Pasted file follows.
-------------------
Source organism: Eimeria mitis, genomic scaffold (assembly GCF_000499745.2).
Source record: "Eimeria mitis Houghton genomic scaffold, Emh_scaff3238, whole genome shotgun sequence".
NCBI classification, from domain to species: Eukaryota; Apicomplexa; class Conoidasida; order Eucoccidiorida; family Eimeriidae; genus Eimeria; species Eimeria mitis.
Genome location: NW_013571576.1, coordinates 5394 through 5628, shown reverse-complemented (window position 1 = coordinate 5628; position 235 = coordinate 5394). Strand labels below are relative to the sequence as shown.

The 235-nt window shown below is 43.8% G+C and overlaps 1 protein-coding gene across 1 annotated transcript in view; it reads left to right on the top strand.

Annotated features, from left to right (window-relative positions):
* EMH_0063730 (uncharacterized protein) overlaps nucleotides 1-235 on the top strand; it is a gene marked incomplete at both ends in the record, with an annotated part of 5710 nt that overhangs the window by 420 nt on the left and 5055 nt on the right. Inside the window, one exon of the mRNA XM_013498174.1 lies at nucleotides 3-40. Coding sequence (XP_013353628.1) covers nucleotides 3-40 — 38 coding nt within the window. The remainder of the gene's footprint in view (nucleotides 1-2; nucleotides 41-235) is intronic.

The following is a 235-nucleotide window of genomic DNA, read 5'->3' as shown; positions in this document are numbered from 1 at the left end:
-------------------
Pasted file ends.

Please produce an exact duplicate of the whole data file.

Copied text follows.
Source organism: Eimeria mitis, genomic scaffold (assembly GCF_000499745.2).
Source record: "Eimeria mitis Houghton genomic scaffold, Emh_scaff3238, whole genome shotgun sequence".
NCBI classification, from domain to species: Eukaryota; Apicomplexa; class Conoidasida; order Eucoccidiorida; family Eimeriidae; genus Eimeria; species Eimeria mitis.
Genome location: NW_013571576.1, coordinates 5394 through 5628, shown reverse-complemented (window position 1 = coordinate 5628; position 235 = coordinate 5394). Strand labels below are relative to the sequence as shown.

The 235-nt window shown below is 43.8% G+C and overlaps 1 protein-coding gene across 1 annotated transcript in view; it reads left to right on the top strand.

Annotated features, from left to right (window-relative positions):
* EMH_0063730 (uncharacterized protein) overlaps nucleotides 1-235 on the top strand; it is a gene marked incomplete at both ends in the record, with an annotated part of 5710 nt that overhangs the window by 420 nt on the left and 5055 nt on the right. Inside the window, one exon of the mRNA XM_013498174.1 lies at nucleotides 3-40. Coding sequence (XP_013353628.1) covers nucleotides 3-40 — 38 coding nt within the window. The remainder of the gene's footprint in view (nucleotides 1-2; nucleotides 41-235) is intronic.

The following is a 235-nucleotide window of genomic DNA, read 5'->3' as shown; positions in this document are numbered from 1 at the left end: